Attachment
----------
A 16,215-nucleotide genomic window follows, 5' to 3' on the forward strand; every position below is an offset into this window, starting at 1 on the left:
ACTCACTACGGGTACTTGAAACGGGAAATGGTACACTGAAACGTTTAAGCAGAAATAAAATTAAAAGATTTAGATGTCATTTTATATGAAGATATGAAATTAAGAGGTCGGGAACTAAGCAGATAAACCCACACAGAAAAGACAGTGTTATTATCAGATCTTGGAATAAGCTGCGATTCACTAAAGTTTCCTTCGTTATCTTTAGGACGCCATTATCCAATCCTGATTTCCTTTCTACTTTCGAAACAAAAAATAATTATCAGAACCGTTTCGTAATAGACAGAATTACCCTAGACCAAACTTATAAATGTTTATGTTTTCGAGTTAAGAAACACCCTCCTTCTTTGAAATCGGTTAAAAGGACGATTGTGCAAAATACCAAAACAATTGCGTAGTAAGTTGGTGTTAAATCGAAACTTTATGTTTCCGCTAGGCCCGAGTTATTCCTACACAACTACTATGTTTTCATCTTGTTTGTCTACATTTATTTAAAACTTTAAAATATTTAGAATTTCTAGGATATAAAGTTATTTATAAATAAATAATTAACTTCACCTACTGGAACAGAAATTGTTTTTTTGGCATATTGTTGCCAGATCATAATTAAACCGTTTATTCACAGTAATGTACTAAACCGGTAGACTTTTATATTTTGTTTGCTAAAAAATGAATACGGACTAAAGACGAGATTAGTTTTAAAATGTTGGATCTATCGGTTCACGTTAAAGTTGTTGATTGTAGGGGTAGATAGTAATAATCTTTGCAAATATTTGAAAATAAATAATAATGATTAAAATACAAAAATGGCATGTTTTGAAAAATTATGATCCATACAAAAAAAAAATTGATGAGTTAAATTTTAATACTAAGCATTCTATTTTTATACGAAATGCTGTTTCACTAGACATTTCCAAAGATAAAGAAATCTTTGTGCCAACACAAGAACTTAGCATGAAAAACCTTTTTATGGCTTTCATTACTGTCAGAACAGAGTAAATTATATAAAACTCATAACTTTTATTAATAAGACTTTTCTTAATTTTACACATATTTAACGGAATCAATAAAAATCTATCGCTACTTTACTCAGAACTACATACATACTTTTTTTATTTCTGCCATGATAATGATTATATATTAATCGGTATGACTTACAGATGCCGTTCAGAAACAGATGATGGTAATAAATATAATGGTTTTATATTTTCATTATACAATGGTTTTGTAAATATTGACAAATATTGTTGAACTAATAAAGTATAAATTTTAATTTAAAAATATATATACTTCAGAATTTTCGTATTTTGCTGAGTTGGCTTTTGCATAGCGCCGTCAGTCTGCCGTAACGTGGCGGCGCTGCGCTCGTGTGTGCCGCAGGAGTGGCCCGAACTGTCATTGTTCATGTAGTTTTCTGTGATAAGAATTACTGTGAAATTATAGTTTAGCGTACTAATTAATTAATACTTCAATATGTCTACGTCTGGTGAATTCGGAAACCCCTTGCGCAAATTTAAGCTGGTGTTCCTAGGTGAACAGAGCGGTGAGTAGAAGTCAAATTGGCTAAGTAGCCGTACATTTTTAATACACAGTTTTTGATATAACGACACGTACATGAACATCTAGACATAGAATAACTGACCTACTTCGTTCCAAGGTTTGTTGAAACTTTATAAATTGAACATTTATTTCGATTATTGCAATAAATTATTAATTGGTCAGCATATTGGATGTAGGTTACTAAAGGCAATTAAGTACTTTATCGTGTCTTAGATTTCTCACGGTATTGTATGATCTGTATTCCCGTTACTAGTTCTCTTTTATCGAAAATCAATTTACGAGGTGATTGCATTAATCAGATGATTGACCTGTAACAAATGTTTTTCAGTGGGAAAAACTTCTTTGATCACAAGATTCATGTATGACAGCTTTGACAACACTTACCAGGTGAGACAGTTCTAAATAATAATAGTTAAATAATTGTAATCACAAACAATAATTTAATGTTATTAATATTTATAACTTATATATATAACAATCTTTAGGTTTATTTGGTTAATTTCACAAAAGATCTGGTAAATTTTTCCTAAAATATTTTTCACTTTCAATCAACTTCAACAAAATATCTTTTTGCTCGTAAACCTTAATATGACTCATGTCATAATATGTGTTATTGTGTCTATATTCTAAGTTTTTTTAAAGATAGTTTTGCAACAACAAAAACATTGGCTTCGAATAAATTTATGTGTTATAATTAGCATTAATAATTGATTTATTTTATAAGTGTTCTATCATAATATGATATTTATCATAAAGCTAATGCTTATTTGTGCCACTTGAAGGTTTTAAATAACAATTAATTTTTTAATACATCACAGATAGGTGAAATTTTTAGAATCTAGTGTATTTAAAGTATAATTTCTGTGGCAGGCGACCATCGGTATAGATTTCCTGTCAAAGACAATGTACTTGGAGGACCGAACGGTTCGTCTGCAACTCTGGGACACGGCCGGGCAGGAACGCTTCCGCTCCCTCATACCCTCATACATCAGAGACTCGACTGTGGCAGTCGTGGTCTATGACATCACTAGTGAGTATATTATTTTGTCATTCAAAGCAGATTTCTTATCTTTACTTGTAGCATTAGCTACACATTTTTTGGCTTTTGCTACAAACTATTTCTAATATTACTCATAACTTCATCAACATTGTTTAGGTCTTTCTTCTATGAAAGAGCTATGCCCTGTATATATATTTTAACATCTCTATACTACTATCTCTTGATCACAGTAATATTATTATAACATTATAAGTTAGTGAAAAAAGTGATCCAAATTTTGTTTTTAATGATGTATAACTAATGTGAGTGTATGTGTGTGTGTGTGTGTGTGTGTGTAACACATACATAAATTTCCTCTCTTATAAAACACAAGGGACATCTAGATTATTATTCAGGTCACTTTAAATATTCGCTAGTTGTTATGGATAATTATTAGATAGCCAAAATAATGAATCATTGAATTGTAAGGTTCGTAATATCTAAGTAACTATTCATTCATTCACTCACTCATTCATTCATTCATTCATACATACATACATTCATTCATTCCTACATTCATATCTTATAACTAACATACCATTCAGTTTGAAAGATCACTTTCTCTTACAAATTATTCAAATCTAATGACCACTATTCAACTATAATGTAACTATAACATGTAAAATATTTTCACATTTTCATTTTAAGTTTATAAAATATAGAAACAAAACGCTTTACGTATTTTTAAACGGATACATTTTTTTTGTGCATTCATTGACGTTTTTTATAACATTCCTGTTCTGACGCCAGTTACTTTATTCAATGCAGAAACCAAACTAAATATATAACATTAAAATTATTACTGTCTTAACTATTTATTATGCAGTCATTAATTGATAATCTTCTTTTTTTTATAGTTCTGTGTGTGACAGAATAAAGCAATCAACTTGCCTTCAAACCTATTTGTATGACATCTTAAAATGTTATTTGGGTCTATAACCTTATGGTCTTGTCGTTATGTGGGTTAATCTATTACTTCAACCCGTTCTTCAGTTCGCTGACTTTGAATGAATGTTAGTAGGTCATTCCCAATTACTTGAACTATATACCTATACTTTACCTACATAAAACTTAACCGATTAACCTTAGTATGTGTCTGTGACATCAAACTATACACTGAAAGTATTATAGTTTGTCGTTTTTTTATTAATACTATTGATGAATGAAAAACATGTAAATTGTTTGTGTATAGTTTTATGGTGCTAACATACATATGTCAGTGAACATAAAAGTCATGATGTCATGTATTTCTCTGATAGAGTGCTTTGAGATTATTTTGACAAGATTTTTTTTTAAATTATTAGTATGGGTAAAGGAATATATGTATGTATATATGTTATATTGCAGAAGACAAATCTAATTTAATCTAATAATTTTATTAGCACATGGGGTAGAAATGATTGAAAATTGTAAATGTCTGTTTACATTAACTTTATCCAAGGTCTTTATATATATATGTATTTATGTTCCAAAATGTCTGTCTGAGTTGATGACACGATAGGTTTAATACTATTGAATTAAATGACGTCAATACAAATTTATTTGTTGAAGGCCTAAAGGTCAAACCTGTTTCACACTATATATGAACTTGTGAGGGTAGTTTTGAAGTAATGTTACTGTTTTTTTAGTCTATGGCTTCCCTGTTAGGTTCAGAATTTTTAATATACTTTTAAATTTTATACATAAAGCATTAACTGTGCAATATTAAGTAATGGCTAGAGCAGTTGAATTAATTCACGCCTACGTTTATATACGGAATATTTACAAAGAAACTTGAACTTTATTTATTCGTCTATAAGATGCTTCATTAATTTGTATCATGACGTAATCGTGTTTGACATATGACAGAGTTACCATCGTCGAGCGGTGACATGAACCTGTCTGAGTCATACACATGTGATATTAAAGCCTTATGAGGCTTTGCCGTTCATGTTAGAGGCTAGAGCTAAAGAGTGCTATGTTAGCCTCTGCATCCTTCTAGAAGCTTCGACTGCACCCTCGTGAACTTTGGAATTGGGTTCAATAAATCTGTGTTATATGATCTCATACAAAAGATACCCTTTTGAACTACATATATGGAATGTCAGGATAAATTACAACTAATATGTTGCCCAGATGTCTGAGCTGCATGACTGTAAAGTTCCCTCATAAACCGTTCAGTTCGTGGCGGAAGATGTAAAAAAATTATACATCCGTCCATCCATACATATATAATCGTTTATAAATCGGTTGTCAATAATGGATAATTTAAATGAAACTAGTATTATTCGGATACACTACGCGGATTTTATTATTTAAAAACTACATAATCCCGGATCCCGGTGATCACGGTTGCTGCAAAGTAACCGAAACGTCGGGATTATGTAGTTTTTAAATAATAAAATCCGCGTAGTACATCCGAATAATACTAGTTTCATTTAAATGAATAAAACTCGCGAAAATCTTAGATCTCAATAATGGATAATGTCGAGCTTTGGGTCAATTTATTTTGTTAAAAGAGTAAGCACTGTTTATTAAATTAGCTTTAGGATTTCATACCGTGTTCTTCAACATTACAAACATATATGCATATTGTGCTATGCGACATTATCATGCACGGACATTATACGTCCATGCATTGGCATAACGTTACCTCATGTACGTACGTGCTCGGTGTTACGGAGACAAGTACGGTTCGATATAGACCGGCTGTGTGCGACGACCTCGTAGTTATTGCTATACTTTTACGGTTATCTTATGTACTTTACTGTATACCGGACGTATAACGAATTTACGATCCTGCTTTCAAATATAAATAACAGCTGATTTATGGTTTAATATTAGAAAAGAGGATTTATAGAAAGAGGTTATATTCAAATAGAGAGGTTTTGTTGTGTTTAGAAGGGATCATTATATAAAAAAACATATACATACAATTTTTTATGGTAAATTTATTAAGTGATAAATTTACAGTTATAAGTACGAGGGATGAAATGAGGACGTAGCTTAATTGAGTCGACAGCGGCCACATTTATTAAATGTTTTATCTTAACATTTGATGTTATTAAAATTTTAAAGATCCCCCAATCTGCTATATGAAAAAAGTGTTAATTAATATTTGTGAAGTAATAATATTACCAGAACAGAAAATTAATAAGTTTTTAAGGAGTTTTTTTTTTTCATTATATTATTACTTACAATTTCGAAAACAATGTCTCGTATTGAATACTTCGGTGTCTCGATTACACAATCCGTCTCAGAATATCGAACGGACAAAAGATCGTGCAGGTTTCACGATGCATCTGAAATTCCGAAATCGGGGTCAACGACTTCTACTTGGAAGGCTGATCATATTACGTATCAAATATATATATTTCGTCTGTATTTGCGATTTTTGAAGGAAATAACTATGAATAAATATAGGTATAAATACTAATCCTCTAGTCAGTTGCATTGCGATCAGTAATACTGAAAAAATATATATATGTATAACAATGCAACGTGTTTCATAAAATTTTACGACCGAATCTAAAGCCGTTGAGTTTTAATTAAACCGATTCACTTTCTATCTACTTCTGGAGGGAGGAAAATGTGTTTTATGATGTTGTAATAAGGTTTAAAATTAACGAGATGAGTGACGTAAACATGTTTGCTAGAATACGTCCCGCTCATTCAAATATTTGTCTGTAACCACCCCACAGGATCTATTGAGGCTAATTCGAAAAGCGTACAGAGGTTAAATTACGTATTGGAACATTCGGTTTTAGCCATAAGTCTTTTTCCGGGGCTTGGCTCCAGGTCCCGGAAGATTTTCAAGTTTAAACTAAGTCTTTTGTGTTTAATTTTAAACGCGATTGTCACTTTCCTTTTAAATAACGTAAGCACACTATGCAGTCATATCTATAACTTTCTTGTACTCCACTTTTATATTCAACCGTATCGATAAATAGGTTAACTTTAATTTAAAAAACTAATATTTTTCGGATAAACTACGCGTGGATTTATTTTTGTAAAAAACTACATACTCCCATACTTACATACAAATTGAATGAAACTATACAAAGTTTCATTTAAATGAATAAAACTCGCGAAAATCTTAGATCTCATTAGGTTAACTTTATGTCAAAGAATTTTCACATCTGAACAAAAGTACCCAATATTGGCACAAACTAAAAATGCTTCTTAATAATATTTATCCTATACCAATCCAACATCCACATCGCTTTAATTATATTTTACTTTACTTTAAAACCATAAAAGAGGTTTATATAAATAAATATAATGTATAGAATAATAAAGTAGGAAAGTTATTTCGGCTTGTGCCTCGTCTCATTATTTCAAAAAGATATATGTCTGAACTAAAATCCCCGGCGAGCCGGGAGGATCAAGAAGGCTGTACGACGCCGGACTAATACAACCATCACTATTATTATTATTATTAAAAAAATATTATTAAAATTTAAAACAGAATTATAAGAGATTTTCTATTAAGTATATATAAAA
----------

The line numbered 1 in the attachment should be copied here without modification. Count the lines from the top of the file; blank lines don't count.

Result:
A 16,215-nucleotide genomic window follows, 5' to 3' on the forward strand; every position below is an offset into this window, starting at 1 on the left: